After almost a week in Belize exploring the ancient Mayan masterpieces of Lamanai, Xunantunich and the depths of the mystical underworld of the Actun Tunichil Muknal (ATM) Cave, one would think that I’d had my fix of Mayan ruins. However, as soon as I realized that one of the grandest ancient Mayan cities of all, Tikal, was right across the Guatemalan border from our base in San Ignacio, I knew I’d have take a day trip to Tikal. With over 3,000 buildings spreading across 212 square miles of thick rugged jungle, Tikal is the largest and most restored archaeological site of the pre-Columbian Maya Civilization. Yet, the plot thickens. Recent LiDAR (Light Detection and Ranging) mapping has revealed that the ruins of Tikal are even grander and more magnificent than ever imagined.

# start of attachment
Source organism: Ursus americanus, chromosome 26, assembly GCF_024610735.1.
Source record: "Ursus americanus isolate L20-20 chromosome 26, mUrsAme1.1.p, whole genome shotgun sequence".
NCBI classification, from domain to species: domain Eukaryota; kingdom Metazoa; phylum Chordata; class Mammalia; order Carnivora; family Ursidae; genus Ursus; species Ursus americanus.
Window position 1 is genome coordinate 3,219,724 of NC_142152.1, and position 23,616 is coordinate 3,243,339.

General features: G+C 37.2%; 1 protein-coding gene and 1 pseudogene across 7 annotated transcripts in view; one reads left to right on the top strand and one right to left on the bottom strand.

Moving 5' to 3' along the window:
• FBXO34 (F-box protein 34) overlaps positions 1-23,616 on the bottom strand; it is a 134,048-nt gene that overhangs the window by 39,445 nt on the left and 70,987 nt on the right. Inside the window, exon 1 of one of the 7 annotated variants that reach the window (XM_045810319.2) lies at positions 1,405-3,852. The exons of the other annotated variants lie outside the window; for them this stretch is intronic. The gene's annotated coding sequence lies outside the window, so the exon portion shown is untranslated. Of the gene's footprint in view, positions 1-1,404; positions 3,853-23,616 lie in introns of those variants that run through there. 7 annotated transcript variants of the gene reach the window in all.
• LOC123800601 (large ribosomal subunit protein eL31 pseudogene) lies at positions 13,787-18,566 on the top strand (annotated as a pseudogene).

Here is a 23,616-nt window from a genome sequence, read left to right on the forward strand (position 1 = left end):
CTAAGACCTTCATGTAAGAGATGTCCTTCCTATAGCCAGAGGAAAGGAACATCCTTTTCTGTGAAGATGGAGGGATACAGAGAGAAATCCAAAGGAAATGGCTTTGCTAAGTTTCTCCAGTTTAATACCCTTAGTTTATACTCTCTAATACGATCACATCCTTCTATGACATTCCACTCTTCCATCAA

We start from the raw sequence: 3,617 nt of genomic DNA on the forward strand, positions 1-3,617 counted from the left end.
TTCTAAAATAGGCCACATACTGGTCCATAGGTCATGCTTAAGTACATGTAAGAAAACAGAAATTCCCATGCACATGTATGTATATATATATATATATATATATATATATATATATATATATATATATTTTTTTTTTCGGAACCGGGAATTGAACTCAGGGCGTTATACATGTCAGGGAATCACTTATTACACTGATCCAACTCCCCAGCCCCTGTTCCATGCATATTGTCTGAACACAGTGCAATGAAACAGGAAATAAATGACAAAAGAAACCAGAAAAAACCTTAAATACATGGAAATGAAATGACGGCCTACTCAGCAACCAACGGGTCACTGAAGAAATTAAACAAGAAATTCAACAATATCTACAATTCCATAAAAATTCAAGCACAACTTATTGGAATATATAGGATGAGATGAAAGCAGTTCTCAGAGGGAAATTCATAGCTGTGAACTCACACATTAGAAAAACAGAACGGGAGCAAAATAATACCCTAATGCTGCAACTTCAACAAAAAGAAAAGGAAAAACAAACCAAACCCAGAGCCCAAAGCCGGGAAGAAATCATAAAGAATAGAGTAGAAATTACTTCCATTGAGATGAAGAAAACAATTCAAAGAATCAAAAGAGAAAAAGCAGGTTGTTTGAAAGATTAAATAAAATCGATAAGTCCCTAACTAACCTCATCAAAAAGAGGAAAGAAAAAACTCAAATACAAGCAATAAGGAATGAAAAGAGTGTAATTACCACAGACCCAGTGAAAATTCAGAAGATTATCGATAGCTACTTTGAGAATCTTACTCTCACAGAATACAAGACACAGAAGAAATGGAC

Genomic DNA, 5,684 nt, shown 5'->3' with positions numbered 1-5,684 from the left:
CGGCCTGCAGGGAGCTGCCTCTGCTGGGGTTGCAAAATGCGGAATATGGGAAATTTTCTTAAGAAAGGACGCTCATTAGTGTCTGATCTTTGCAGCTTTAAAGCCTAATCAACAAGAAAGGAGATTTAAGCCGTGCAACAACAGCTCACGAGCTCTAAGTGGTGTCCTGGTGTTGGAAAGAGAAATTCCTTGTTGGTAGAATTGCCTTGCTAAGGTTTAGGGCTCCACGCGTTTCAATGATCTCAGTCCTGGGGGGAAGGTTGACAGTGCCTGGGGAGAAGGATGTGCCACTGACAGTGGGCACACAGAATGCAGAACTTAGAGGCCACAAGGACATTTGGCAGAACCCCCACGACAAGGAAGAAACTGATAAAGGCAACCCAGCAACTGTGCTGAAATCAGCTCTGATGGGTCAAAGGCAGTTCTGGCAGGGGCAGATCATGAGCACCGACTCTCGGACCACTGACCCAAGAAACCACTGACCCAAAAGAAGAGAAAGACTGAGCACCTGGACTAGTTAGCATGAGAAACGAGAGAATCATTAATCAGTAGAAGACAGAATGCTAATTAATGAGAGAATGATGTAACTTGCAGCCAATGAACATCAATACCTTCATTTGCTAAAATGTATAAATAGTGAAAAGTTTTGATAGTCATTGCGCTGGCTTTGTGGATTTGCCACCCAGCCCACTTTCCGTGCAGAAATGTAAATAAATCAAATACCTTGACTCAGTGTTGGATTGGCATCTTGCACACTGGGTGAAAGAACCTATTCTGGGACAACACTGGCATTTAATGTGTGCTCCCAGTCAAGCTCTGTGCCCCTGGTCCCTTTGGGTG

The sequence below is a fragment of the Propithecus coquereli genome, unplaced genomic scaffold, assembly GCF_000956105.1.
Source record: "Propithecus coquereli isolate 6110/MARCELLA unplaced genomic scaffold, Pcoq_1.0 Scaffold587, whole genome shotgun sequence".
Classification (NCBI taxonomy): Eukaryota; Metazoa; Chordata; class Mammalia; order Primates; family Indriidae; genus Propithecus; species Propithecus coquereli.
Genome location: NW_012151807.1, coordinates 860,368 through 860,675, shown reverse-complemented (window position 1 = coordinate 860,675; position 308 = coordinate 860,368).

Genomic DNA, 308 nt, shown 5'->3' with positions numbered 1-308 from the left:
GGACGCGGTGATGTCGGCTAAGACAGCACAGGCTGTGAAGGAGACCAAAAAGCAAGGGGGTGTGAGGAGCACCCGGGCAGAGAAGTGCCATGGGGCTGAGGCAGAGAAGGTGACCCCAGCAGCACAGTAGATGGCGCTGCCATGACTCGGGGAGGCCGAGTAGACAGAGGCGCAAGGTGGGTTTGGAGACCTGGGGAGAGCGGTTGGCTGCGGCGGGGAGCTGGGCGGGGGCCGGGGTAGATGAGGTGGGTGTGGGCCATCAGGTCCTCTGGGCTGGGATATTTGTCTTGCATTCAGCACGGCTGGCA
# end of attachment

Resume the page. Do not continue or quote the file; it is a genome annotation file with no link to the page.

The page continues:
Deep beneath the jungle canopy lies 61,000 hidden structures representing part of a vast network of ancient Mayan cities that were perhaps the most advanced civilization of its time. The historical and archeological significance of the findings is immense. Could Tikal be even grander than the ruins of ancient Rome or Egypt? With all the mysteries surrounding Tikal, I knew I’d have to see for myself.